Bacteria in tumors may spur resistance to chemotherapy

By John Murphy, MDLinx
Published September 22, 2017

Key Takeaways

Microbes that reside in tumors can inactivate the chemotherapy used to treat the cancer, a process that might well explain drug resistance in these tumors, according to results of a recent study published in the journal Science. But investigators also found that adding antibiotics to chemotherapy could nullify this resistance and thereby provide effective treatment against these cancers.

“Here we demonstrate that bacteria are a component of the…tumor microenvironment,” wrote Ravid Straussman, MD, PhD, and his team in the Department of Molecular Cell Biology at Weizmann Institute of Science, in Rehovot, Israel. “Regardless of whether bacteria are involved in tumor pathogenesis or exist as opportunistic residents, they may play a critical role in mediating resistance to chemotherapy.”

This study, led by PhD student Leore Geller in Dr. Straussman’s lab, got its start when the researchers observed that the colorectal and pancreatic cancer cell lines they were studying appeared to be more resistant to the chemotherapeutic drug gemcitabine. Further tests revealed that a bacterial enzyme (cytidine deaminase, found primarily in Gammaproteobacteria) was able to metabolize gemcitabine into its inactive form. This means the bacteria have the potential to confer resistance to the chemo drug.

The researchers found that the bacteria were present within the tumor environment, and even in the tumor cells themselves. “Because the topic is so new, we first used different methods to prove that there really were bacteria inside the tumors,” Dr. Straussman said. “Then we decided to look at the effect that these bacteria might have on chemotherapy."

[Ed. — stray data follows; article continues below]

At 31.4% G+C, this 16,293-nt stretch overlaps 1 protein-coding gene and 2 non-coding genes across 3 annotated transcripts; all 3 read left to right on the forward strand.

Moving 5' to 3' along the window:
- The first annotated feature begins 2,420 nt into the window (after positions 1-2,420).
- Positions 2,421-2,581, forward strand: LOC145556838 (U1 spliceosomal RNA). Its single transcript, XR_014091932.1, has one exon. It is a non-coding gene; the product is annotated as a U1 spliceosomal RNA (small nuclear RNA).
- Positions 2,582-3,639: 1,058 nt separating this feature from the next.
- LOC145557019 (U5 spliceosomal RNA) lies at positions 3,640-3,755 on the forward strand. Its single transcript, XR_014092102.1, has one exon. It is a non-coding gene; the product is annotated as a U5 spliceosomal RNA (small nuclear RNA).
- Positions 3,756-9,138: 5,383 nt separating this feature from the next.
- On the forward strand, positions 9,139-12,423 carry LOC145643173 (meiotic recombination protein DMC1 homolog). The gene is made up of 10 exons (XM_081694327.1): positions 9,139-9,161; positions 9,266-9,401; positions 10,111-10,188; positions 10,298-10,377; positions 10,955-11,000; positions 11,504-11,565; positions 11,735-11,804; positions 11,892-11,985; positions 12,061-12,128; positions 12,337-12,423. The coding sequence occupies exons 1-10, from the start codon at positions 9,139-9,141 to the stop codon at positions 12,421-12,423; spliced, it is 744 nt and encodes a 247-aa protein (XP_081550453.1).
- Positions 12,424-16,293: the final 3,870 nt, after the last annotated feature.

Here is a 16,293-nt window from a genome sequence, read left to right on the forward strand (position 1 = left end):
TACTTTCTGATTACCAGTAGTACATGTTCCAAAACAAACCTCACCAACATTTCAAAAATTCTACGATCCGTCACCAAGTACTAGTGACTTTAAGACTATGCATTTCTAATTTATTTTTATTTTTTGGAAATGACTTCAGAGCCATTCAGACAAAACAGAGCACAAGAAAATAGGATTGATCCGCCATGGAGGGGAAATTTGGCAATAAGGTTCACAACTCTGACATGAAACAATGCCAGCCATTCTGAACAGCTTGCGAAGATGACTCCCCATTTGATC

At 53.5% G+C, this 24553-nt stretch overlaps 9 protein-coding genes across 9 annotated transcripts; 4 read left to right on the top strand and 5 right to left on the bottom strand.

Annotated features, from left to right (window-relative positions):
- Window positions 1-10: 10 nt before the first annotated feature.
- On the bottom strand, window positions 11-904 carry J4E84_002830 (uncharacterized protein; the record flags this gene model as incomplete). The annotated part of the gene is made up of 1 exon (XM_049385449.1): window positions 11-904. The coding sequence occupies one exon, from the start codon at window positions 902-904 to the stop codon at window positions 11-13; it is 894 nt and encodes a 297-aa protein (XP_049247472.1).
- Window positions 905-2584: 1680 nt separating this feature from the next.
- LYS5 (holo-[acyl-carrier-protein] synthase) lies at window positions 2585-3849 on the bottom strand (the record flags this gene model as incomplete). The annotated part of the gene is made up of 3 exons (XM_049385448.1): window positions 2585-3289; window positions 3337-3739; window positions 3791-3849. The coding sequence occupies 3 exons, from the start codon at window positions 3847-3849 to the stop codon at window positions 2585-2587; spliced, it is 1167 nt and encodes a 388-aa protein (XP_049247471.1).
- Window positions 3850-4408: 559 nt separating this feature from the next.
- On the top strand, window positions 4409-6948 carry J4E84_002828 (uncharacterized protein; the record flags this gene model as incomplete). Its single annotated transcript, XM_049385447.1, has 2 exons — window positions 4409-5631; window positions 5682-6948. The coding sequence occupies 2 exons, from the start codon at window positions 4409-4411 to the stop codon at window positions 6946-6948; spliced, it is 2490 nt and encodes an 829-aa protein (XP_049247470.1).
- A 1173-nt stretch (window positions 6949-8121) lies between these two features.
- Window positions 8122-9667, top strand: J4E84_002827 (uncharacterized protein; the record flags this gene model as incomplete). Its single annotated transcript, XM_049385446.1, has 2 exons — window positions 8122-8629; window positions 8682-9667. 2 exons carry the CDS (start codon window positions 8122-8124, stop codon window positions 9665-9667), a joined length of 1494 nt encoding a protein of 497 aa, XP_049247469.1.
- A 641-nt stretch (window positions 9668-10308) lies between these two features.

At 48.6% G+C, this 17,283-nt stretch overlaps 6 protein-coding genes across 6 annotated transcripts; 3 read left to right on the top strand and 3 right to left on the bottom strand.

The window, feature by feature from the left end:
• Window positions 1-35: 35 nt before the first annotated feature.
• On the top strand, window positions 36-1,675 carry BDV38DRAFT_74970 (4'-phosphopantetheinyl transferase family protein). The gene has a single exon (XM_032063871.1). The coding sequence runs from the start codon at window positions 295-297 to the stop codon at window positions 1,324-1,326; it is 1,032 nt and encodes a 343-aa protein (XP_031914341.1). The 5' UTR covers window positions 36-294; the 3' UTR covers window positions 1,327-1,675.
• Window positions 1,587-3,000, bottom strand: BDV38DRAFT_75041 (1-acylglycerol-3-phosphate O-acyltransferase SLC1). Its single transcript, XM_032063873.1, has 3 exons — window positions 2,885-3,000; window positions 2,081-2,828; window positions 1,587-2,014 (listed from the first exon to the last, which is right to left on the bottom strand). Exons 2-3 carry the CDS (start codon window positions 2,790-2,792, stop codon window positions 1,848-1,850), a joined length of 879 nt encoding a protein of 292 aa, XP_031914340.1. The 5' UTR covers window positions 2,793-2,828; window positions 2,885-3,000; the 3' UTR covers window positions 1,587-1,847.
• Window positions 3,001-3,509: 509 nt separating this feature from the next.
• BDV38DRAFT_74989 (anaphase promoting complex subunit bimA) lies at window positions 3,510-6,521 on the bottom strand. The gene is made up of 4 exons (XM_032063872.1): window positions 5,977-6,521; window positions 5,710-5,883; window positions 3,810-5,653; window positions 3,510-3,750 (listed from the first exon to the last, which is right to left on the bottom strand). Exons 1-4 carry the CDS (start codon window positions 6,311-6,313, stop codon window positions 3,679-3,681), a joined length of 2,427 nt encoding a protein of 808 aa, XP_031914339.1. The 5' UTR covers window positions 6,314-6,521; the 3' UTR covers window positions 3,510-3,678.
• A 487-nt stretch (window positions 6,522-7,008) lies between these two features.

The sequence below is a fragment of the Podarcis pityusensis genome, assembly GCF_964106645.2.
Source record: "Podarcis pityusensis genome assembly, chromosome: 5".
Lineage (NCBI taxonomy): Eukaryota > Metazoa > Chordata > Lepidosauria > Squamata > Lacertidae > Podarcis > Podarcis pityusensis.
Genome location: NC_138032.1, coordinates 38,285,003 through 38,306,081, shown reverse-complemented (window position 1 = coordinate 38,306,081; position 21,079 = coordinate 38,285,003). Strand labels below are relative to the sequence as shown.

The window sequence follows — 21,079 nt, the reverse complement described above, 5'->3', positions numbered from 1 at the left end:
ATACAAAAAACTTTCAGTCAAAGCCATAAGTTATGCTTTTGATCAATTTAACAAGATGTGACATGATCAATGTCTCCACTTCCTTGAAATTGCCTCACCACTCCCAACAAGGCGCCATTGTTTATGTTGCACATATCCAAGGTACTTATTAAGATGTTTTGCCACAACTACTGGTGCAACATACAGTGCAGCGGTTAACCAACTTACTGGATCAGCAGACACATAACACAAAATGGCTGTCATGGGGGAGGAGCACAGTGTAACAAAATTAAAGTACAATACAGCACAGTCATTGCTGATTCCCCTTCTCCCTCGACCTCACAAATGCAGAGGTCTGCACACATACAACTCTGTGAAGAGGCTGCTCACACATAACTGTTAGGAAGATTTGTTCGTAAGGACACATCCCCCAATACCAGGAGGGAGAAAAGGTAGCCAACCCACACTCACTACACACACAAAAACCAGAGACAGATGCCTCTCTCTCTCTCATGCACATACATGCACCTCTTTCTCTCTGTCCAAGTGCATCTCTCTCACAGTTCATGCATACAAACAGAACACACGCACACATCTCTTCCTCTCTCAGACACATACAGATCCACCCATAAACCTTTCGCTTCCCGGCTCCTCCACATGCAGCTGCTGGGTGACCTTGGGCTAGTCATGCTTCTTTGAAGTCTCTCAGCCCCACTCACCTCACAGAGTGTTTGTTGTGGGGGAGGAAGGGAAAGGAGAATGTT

To do so, the researchers performed experiments in mice with colon cancer tumors. First, they injected the mice with the bacteria to colonize the tumors. Then they gave the mice chemotherapy with gemcitabine; in addition, some of the mice also received an antibiotic (ciprofloxacin).

“Antibiotic-treated mice displayed a marked antitumor response to gemcitabine, whereas control-treated mice displayed rapid tumor progression,” they noted.

Next, the researchers wanted to determine whether the bacteria also exist in human tumors. They analyzed more than 100 samples taken from tumors of pancreatic cancer patients, as well as 20 samples from organ donors with a normal pancreas. Bacterial DNA was found in 75% of the pancreatic cancer samples but in only 15% of normal pancreas controls. More than half of the species identified were Gammaproteobacteria, most of which were from Enterobacteriaceae and Pseudomonadaceae families.

To confirm that these bacteria could bring about gemcitabine resistance, the researchers cultured bacteria from fresh tumors of pancreatic cancer patients and found that 93% rendered human colon carcinoma cell lines fully resistant to gemcitabine.

“Collectively, our results indicate that pancreatic ductal adenocarcinomas contain bacteria that can potentially modulate tumor sensitivity to gemcitabine,” Dr. Straussman and colleagues concluded. “The presence of bacteria in human tumors may paradoxically result in drug concentrations that are lower in the tumor than in other organs.”

But, the authors added, these results also raise the “tantalizing possibility” that chemotherapy given with antibiotics could improve the therapeutic efficacy against this lethal cancer. Further research is needed to find out if it will. 

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